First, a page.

Doctors are victims of costly training and poor healthcare policies
ndia Medical Times, Sunday, September 1, 2013
The guardians of the nation’s health find themselves in a state of desperate sickness. The diagnosis has long been known and shared in privacy; not often have we mustered the guts to express the cardinal manifestations of the disease.
The process of the making of a doctor — is it fair and rational? Both the ethics and method need scrutiny. Based on fallacious reports in the 1980s, governments stymied the expansion of state medical colleges. The opportunity to set up medical colleges was thrown open to the private sector. So we had stiff competition for the seats in government institutions and the private seats were acquired by auction, under the covert legitimization of capitation fees. Private enterprise should have supported the medical colleges with the income from the hospitals. Instead, both the hospitals and the colleges were being supported by the oppressive capitation fee system. Mediocre medical colleges were serviced by substandard hospitals, almost without exception. The attention was not on providing quality education and service but on a hurried capitalization of the prohibitive fee structure.
After initial protests the cowboy educators were joined by the high priests of equitable healthcare, which meant a submission to systematic plunder. Multiple escape routes and exceptions to the merit lists were devised. This ushered in an era of unashamed cash and carry education in a society that was aspiring to be fair and inclusive. The cash and carry segment had engulfed more than 60 per cent of the undergraduate and 40 per cent of the postgraduate seats. The proverbial politician can never be far away from the scent of money — no wonder that this sector is firmly in the clutches of political power brokers.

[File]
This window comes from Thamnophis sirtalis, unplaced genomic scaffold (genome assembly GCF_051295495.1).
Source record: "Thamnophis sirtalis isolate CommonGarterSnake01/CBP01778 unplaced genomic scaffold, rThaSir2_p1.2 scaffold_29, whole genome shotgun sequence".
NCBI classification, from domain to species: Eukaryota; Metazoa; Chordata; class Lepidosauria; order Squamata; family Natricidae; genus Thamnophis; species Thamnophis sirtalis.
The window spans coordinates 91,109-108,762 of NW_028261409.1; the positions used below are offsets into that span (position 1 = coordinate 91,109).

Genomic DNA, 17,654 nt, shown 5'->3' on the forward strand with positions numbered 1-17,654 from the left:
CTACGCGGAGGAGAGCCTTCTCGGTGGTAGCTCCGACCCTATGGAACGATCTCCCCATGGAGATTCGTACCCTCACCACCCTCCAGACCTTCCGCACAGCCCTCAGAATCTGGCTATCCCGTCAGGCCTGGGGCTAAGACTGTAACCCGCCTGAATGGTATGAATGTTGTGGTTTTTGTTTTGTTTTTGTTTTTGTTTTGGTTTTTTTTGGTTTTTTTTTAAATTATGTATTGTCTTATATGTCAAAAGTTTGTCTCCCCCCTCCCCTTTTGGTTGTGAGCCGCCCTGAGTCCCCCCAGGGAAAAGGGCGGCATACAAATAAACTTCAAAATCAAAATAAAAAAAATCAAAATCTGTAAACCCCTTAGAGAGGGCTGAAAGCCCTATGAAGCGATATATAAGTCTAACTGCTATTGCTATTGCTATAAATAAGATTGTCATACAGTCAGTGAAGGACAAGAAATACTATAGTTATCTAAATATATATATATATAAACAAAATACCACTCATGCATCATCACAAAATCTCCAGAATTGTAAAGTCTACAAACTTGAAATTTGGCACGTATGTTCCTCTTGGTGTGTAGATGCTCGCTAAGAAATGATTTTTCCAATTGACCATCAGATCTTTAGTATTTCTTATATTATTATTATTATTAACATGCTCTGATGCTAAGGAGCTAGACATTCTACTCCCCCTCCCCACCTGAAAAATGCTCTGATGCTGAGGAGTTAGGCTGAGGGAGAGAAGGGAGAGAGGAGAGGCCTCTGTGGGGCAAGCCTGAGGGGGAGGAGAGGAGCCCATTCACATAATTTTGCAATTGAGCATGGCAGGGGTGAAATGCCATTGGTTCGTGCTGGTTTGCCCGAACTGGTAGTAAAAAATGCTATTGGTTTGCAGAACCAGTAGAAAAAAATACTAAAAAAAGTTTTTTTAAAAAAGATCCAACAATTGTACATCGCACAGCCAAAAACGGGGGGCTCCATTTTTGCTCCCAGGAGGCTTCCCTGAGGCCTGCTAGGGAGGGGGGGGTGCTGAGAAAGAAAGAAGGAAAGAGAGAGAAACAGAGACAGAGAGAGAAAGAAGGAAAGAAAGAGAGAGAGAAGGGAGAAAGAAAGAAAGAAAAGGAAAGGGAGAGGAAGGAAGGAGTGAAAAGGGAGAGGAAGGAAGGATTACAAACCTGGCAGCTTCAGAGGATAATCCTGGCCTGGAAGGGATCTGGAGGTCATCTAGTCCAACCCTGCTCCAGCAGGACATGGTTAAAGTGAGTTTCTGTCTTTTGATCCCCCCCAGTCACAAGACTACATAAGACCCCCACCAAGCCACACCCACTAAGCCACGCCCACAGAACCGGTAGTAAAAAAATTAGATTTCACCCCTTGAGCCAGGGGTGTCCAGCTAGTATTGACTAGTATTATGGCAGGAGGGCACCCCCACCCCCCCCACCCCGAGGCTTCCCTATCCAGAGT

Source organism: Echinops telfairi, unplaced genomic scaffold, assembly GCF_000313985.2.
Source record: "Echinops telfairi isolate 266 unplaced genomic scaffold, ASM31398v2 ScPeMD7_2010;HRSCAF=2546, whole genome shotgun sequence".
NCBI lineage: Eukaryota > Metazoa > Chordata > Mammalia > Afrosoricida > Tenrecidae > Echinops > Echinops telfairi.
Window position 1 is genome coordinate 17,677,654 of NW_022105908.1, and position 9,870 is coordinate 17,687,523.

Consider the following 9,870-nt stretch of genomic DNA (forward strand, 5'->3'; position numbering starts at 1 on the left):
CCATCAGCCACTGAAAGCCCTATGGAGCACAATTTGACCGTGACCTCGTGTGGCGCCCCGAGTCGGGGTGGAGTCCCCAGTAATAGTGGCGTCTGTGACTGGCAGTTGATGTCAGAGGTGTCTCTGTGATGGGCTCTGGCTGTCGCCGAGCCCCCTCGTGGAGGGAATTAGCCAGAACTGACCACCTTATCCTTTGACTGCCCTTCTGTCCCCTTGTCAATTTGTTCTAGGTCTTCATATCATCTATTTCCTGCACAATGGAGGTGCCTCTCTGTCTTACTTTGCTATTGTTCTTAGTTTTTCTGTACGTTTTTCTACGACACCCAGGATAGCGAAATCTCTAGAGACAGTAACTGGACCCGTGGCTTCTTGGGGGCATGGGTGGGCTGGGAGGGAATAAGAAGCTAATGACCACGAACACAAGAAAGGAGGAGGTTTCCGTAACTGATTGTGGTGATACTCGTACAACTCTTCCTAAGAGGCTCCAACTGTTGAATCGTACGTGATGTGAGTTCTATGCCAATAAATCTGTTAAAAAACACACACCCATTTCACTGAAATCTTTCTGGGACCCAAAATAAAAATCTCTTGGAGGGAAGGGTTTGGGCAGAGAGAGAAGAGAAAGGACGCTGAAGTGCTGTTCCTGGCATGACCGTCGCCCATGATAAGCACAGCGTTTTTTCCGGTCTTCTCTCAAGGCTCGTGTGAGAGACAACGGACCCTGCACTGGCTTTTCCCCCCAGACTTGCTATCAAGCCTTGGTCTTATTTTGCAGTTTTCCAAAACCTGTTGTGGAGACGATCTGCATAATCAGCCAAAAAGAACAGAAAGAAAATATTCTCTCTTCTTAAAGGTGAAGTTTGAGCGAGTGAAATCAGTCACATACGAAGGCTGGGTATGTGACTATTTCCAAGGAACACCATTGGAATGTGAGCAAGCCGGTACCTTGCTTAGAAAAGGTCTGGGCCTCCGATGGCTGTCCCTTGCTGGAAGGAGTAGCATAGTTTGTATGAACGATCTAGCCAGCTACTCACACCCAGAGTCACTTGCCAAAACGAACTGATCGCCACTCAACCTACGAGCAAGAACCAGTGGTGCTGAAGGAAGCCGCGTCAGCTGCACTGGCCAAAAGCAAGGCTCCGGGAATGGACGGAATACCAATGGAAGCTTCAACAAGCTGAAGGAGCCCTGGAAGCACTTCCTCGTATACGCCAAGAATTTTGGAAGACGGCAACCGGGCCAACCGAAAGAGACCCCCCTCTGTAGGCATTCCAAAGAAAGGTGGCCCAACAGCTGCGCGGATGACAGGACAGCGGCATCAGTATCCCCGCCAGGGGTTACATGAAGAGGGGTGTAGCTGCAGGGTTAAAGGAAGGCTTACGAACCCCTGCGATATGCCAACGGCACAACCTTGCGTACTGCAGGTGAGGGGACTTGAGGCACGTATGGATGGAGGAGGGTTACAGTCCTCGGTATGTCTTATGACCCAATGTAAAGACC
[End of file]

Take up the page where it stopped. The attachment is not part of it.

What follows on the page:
With the price tags of Rs 50 lakh (1 lakh = 100,000) for an undergraduate seat and Rs 1-4 crore (1 crore = 10,000,000) for a postgraduate seat, are we not kidding ourselves with great expectations of ethical uprightness? The pressures to recover the mortgage are enormous. A naïve society will continue to express surprise that a doctor is a commercial creature. Does he have a choice?
The quality of education is yet another matter. Regardless of how many stages of filtration we set up, money will rule. The chances of a college letting a Rs 3 crore seat go vacant for a term are small. There is still no national standard monitoring agency. The state subject of health remains feudal and fragmented. The Medical Council of India’s process of recognition and renewal has been a ‘you scratch my back, I scratch yours’ type of transaction. The standardization of education and amenities remains a distant dream. The focus of medical education has been the number and cost of seats. Quality has not figured in the agenda — not at all.
The recent judgment that annulled common entrance tests probably had its points of legal validity, but it was a severe setback for the cause of standardization and quality enhancement. It is a pity that successive regimes in the ministry and the MCI have had neither the clarity of purpose nor the legal expertise to push it through.
In recent times, there has been a campaign to exponentially increase the number of postgraduate seats. It is emotive to equate the number of specialists to population statistics. Pragmatism demands that some cognizance is taken of the stagnation in the infrastructure and in absorption opportunities. An increase of specialists with a stagnant national bed count makes little sense. It will produce a gross excess of manpower, thereby producing a cattle market of low-paid professionals. The average pay for a newly qualified postgraduate doctor is already quite modest compared to peer group professionals.